PCOS Product Review: KeraFiber Hair Building Fiber

The magnanimous forces of the Internet are fighting my bald spot!

The magnanimous forces of the Internet are fighting my bald spot!

So the good folks at KeraFiber heard I was having some hair angst and figured they’d send me some product to review. How aces of them!

One of the side effects of PCOS is hair thinning and hair loss. There are many ways to address this: anti-androgenic hormonal birth control (for example, pills such as Yasmin or Desogen) can help stem the tide of hair loss, as can anti-androgens such as Sprironolactone (which can be taken orally or applied to the scalp topically).

I don’t actually do well with hormones, so I address my thinning hair by simply keeping it short and making sure I get good nutrition, including a biotin supplement. That said, I love cosmetic products, and KeraFiber is an intriguing solution for people like me, who don’t really feel like taking hormones.

KeraFiber is short for “keratin fiber” — basically, little fibers that bond to your hair and help make it look fuller and thicker.

KeraFiber hair fibers are made of all natural organic keratin protein, the same protein that hair is made of. The fibers are charged with static electricity so they intertwine with your own hair and bond securely. Just shake on the fibers and they stay in place all day, all night.

There are two basic parts to KeraFiber: the actual fibers, and a hairspray that helps hold them in place. The fibers themselves have a very velvety texture; when I first opened the bottle, I got some on my fingers, and it was very dry and felt-y. 

KeraFiber Thumb

Thumbs up for PCOS!

The application process is pretty simple: you shake the velvety bits on your bald parts, and then spray it. The most difficult part is, honestly, working with the back of your head. My thinning is mostly happening at the crown of my head, near my cowlick, so I wasn’t able to see if I was blending well. (I wasn’t).

Well, my bald spot is gone, but I didn't blend this very well.

Well, my bald spot is gone, but I didn’t blend this very well.

The trick to making the KeraFiber application look good, I found, was blending the colors well and making sure things weren’t too grainy. KeraFiber comes in nine basic colors, from white to blond to black, and you have to mix the colors together to find your natural color. While I have black hair, it is a soft black, so KeraFiber sent me black and dark brown. I think using more brown and less black would lead to a more natural looking application than my mostly black blend. Another issue: my hair is very oily, so the fibers looked grainy on top of my greasy locks.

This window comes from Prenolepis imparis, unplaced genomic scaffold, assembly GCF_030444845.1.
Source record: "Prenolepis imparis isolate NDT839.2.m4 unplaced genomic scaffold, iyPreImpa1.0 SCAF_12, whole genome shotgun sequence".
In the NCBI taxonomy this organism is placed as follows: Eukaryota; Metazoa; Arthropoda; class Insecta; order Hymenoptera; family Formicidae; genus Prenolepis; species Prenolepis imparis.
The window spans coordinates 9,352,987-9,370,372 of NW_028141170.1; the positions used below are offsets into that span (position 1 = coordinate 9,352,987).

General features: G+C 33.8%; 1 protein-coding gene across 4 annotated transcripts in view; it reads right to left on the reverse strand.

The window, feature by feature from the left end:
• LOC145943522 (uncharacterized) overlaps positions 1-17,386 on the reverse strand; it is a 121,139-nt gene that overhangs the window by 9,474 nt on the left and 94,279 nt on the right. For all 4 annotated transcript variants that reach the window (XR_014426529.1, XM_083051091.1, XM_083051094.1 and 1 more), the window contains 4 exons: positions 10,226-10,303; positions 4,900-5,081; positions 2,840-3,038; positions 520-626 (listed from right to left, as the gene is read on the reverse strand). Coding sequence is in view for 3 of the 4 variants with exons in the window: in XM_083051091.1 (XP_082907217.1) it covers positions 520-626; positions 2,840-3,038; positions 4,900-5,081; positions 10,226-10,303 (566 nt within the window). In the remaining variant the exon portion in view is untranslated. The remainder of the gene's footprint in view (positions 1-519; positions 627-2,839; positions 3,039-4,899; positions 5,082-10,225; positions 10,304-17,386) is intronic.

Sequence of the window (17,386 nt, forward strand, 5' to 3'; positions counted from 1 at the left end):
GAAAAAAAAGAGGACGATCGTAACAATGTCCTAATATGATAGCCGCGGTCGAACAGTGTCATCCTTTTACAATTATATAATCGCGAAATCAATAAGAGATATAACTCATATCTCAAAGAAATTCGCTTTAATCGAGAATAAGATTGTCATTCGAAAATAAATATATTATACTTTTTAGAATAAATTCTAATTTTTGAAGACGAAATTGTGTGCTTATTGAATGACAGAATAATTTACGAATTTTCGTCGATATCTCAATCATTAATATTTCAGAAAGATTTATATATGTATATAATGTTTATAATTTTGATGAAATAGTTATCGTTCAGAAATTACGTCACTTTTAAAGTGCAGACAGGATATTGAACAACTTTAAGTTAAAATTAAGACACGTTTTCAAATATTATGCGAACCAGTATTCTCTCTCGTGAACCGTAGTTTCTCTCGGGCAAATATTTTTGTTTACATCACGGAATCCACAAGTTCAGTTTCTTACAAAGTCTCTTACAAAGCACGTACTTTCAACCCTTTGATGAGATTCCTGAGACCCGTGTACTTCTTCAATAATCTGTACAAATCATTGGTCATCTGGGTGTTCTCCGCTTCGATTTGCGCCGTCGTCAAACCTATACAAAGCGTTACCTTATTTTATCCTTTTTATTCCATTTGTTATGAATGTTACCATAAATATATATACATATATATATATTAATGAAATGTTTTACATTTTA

For funsies, and to see if I could get a better look using the KeraFiber, I used it on my fiance, who is also balding (not due to PCOS, though, as he lacks ovaries completely):

Holy crap! Now THAT is a difference!

Holy crap! Now THAT is a difference!

Chris and I have very similar hair colors, but I think I did a better job figuring out his particular blend of brown and black. Also, because his hair is dry, not greasy, you don’t see as much of a grainy texture.

Chris’s thick, luscious head of hair lasted him all day. He came home six hours later with no fibers on his shirt, and his hair looked naturally thick. I was damn impressed!

My conclusion? I think KeraFiber is a very valuable product if you want to conceal your hair loss — as you can see in that picture of Chris, you can achieve really dramatic results! I would recommend having someone help you apply it, as it can be difficult to see if you’re achieving a natural blend of colors, and I would also recommend not over-conditioning your hair (the way I do).

You can learn more about KeraFiber at their website here: http://www.kerafiber.com/

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PCOS could be jacking up your ovaries

It’s a really common condition — affecting about 6% of women — but few people seem to know what it is, or seem willing to talk about it. It has baffled a few of my doctors. It’s “thought to be one of the leading causes of infertility in women.”

I have it, and I’m gonna talk about it.

I was diagnosed with PCOS, or polycystic ovarian syndrome, in 2011. An endocrinologist diagnosed me after a bunch of gynecologists just kind of waved their hands. My symptoms?

  • Really bad acne (though I nuked that years prior with Accutane)
  • Excessive hair growth (on my face, stomach, chest)
  • Rapid weight gain